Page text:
A Health Care Proxy is a document that allows you to appoint an adult person to make a health care decision for you if you are unable to do so. This document also includes instructions as to organ donation. You cannot sign a Health Care Proxy if you lack the mental capacity to do so. What happens if you do not have a Health Care Proxy in place and can no longer sign one?
Family Health Care Decisions Act
The Family Health Care Decisions Act (FHCDA) was enacted in 2010 and allows family members or close friends to act as a “surrogate” or representative in making health care decisions for a patient lacking a Health Care Proxy. The Act is limited to a patient being physically present in a hospital or nursing home. Individual health care providers (i.e.- Primary Care Physicians) are not required to honor decisions made by Surrogate’s under this Act. The decisions may include end-of-life matters which extend to withholding or withdrawing of life-sustaining measures.
- Spouse or domestic partner
- A beneficiary covered under the person’s health insurance or employee benefits
- A dependent
- An adult child
- A parent
- A sibling
- A close friend or relative presenting a signed statement acknowledging recent contact with the patient and familiarity with his or her health, religious, and moral beliefs.
Conflicts may occur if Surrogates within the same class disagree as to medical decisions, life-sustaining treatment, or their understanding of the patient’s, beliefs, moral or religious views.
Article 81 Mental Hygiene Law
A more drastic option beyond this Act is the commencement of an Article 81 Mental Hygiene Law Supreme Court proceeding for the appointment of a Guardian to make health care decisions for an incapacitated person. This process can be lengthy, invasive, and expensive and is often used as a last resort.
Although the Family Health Care Decisions Act is helpful in emergency situations and specific settings, it is not a substitute for a Health Care Proxy. A Health Care Proxy is a simple, cost-effective way to assure that a person of your choice will make an informed medical decision in accordance with your wishes.
A Durable Power of Attorney is a legal document wherein a person (referred to as the Principal) delegates authority related to legal and financial matters to another person or persons (referred to as the agent).
New York Law
New York law does not limit the number of agents you can appoint in this document. The Principal controls whether the agents have the authority to act separately or together. Unless you specifically designate otherwise, the agents must all act together. An advantage of choosing that the agents act together is to provide a safeguard of checks and balances. However, it may also cause delays in decision making based on an agent’s availability or disagreements between the parties.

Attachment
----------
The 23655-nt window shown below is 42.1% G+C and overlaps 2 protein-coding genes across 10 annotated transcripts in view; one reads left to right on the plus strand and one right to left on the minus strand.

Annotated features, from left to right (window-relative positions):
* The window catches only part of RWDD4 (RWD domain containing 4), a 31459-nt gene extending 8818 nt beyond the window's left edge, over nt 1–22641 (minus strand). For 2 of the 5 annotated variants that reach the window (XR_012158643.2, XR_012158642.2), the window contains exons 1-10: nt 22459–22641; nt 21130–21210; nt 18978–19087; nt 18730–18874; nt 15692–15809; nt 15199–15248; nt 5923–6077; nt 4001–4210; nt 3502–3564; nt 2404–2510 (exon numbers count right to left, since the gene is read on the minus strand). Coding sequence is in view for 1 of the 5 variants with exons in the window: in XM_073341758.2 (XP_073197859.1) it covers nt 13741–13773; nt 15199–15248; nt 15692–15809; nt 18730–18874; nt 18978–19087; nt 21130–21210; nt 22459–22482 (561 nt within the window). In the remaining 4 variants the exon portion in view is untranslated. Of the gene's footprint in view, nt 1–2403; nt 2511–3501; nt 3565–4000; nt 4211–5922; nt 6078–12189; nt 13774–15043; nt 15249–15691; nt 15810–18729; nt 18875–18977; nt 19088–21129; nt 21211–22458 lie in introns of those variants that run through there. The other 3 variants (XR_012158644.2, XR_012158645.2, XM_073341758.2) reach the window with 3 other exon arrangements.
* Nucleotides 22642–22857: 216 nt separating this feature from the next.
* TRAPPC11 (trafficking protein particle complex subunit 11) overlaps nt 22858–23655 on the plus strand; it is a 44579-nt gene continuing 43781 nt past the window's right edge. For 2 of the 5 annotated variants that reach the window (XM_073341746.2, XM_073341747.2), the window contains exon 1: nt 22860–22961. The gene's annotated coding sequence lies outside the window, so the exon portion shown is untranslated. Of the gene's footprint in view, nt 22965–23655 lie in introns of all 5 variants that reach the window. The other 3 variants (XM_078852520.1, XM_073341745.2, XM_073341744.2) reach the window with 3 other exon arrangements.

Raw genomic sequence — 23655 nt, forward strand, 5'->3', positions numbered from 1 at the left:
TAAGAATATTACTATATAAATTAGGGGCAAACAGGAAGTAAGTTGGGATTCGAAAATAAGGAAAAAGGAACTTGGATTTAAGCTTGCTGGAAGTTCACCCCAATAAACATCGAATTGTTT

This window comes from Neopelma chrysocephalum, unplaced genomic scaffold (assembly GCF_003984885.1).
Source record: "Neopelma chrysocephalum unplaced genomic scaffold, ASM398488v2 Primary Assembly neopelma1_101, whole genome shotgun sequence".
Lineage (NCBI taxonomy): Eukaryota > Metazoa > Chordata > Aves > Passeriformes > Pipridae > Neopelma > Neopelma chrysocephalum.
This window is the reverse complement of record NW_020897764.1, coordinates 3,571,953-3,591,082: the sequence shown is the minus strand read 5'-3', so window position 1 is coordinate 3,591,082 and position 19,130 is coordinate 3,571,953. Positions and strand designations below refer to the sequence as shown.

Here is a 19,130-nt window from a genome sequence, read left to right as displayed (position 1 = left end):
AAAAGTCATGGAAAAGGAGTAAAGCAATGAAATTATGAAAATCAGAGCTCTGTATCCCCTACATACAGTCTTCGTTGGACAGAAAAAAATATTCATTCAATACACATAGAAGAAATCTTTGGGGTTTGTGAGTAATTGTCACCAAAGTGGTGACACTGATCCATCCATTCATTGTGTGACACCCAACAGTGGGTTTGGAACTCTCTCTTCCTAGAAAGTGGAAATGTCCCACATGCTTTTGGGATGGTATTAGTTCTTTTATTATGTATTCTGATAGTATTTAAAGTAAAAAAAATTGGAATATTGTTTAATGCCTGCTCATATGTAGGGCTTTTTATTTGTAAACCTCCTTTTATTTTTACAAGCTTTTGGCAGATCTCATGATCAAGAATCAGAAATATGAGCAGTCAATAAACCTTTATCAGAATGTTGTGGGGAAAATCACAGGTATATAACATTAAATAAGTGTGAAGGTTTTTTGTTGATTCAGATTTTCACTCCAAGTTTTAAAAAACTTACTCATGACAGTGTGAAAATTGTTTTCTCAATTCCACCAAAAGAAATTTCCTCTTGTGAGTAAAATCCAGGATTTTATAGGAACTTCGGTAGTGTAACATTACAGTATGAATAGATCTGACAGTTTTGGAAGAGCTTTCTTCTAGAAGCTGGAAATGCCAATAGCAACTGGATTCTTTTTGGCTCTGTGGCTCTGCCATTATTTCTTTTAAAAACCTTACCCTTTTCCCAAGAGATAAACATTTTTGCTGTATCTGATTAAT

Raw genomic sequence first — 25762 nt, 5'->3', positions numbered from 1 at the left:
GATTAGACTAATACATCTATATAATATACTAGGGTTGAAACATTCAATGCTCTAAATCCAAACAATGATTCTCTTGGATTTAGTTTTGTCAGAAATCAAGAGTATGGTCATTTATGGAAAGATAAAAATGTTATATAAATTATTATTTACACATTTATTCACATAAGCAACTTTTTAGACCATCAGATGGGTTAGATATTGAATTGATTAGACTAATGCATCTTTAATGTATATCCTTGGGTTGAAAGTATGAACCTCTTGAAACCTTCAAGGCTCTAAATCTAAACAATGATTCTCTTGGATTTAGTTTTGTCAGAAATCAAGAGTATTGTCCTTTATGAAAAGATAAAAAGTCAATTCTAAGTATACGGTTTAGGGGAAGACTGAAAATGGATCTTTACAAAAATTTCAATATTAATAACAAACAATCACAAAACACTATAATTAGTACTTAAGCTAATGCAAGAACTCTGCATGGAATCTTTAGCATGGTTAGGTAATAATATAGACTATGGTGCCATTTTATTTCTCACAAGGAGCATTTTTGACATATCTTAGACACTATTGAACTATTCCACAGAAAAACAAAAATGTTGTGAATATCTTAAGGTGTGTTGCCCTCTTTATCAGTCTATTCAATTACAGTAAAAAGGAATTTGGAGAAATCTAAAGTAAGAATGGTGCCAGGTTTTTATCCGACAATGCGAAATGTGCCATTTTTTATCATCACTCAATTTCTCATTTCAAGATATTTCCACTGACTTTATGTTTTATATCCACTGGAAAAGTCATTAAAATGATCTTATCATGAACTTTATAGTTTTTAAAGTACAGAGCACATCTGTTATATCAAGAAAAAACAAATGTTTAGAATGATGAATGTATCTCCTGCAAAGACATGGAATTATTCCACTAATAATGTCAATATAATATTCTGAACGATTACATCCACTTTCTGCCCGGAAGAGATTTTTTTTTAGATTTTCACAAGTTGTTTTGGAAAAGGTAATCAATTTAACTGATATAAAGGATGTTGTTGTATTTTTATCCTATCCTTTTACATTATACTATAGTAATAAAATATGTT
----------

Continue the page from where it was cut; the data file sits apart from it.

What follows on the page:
A more practical approach is to allow the agents to act separately. Even with the ability to act separately, the agents should still openly communicate to avoid duplicating efforts such as paying the same bill twice.
Too Many Cooks in the Kitchen
Although there is no limit on the number of agents you can appoint in your Durable Power of Attorney, the old adage “too many cooks in the kitchen” still applies. Appointing more than two or three persons to serve at one time may prove to be counter-productive.
It is important to consult with an experienced attorney when considering your power of attorney to discuss and outlines the pros and cons of these decisions as they relate to you.
A child’s very first account is likely a custodial account established at a bank, brokerage firm or with a mutual fund company. The goal is to provide for life milestones of the minor such as college or homeownership. Although the Unified Transfer to Minors Act (“UTMA”) provides an inexpensive and expedient arrangement for accumulating wealth on behalf of a minor, there are some drawbacks.
Custodial Account Drawbacks
These accounts are used to hold assets until the minor attains the age of majority in accordance with the State’s rules. In New York, the minor is legally entitled to 100% of the proceeds upon attaining the age of twenty-one (21), unless the donor specifically stipulates age eighteen (18) as the age of majority. Even at age 21, most parents do not trust their children’s decisions to invest or spend the funds prudently.
Once a gift is made to a UTMA account, the account is irrevocable. The funds deposited to the account cannot be returned to the donor who transferred the monies in. However, the custodian has full discretion to utilize the funds in the account for the use and benefit of the minor without a court order.
Financial Aid Concerns
As to tax analysis, custodial accounts are considered an asset of the child and are counted against financial aid. If a minor’s interest income plus dividends total more than $1,900 in one year, then the account will also be subject to the “Kiddie Tax”. A portion of the minor’s UTMA interest income will be taxed at the tax rate of his or her parents or legal guardian instead of the lower tax bracket that the child would have been in.
A Living Trust
A better approach that would eliminate the investment and spending uncertainty of a 21-year-old, is to create an inter-vivos (living) trust for the minor that holds the monies one would otherwise gift to a UTMA account. The trust could have as many beneficiaries as the grantor (donor) desires and provisions as to the use of the trust principal and/or income for the benefit of the minor that is tailored in accordance with the wishes of the grantor creating the trust. Most importantly, the trust could continue until the minor attains a specified, perhaps more mature age (i.e., 35) or even for the life of the person.
As elder law attorneys, we frequently meet with family members frustrated by the cost of long-term health care. Many of our clients wish to remain at home but are misinformed as to their options.
A Pooled Income Trust
A Pooled Income Trust is a great vehicle to facilitate the goals of applying for Community (home care) Medicaid and remaining in your own home. This Trust has no age limitation and no pay-back provision. It is established and managed by not-for-profit associations along with a trust company as trustee. The beneficiary of the Trust is the Medicaid applicant/disabled person. The Trust has numerous beneficiaries (hence the term “pooled trust”) so a sub-account is created specifically for each one. During the lifetime of the beneficiary the contributed funds can be used for his/her sole benefit. Upon the beneficiary’s death, any funds remaining in the trust is paid to the not-for-profit agency to help foster its objectives.